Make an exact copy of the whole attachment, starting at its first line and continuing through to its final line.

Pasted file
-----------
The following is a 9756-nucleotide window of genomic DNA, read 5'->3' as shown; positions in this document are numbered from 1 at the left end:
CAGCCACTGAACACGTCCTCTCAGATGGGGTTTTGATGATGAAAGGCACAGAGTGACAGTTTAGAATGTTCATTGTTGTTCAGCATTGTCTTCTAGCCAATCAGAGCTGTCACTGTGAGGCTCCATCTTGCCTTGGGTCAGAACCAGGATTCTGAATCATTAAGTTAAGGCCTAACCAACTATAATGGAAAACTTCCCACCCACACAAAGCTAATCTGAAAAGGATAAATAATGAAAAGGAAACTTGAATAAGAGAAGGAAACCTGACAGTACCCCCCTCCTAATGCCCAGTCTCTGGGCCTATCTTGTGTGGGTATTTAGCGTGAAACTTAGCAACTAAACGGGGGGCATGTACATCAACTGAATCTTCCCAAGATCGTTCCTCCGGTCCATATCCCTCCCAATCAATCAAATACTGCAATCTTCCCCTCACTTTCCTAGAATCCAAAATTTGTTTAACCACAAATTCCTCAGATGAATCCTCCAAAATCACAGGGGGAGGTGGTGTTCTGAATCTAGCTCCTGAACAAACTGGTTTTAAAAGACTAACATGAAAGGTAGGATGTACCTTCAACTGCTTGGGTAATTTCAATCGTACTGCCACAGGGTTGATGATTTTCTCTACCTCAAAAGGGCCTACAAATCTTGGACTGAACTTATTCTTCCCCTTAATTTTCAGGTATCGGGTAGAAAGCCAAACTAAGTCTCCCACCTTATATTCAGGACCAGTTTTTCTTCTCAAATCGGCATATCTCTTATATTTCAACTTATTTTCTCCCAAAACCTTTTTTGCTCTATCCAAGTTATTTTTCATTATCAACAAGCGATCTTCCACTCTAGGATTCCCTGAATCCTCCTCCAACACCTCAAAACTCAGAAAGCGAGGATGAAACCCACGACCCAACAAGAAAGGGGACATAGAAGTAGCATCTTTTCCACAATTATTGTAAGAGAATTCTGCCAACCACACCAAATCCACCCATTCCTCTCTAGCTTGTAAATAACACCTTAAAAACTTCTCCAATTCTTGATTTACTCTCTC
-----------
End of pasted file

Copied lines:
The following is a 9756-nucleotide window of genomic DNA, read 5'->3' as shown; positions in this document are numbered from 1 at the left end:
CAGCCACTGAACACGTCCTCTCAGATGGGGTTTTGATGATGAAAGGCACAGAGTGACAGTTTAGAATGTTCATTGTTGTTCAGCATTGTCTTCTAGCCAATCAGAGCTGTCACTGTGAGGCTCCATCTTGCCTTGGGTCAGAACCAGGATTCTGAATCATTAAGTTAAGGCCTAACCAACTATAATGGAAAACTTCCCACCCACACAAAGCTAATCTGAAAAGGATAAATAATGAAAAGGAAACTTGAATAAGAGAAGGAAACCTGACAGTACCCCCCTCCTAATGCCCAGTCTCTGGGCCTATCTTGTGTGGGTATTTAGCGTGAAACTTAGCAACTAAACGGGGGGCATGTACATCAACTGAATCTTCCCAAGATCGTTCCTCCGGTCCATATCCCTCCCAATCAATCAAATACTGCAATCTTCCCCTCACTTTCCTAGAATCCAAAATTTGTTTAACCACAAATTCCTCAGATGAATCCTCCAAAATCACAGGGGGAGGTGGTGTTCTGAATCTAGCTCCTGAACAAACTGGTTTTAAAAGACTAACATGAAAGGTAGGATGTACCTTCAACTGCTTGGGTAATTTCAATCGTACTGCCACAGGGTTGATGATTTTCTCTACCTCAAAAGGGCCTACAAATCTTGGACTGAACTTATTCTTCCCCTTAATTTTCAGGTATCGGGTAGAAAGCCAAACTAAGTCTCCCACCTTATATTCAGGACCAGTTTTTCTTCTCAAATCGGCATATCTCTTATATTTCAACTTATTTTCTCCCAAAACCTTTTTTGCTCTATCCAAGTTATTTTTCATTATCAACAAGCGATCTTCCACTCTAGGATTCCCTGAATCCTCCTCCAACACCTCAAAACTCAGAAAGCGAGGATGAAACCCACGACCCAACAAGAAAGGGGACATAGAAGTAGCATCTTTTCCACAATTATTGTAAGAGAATTCTGCCAACCACACCAAATCCACCCATTCCTCTCTAGCTTGTAAATAACACCTTAAAAACTTCTCCAATTCTTGATTTACTCTCTC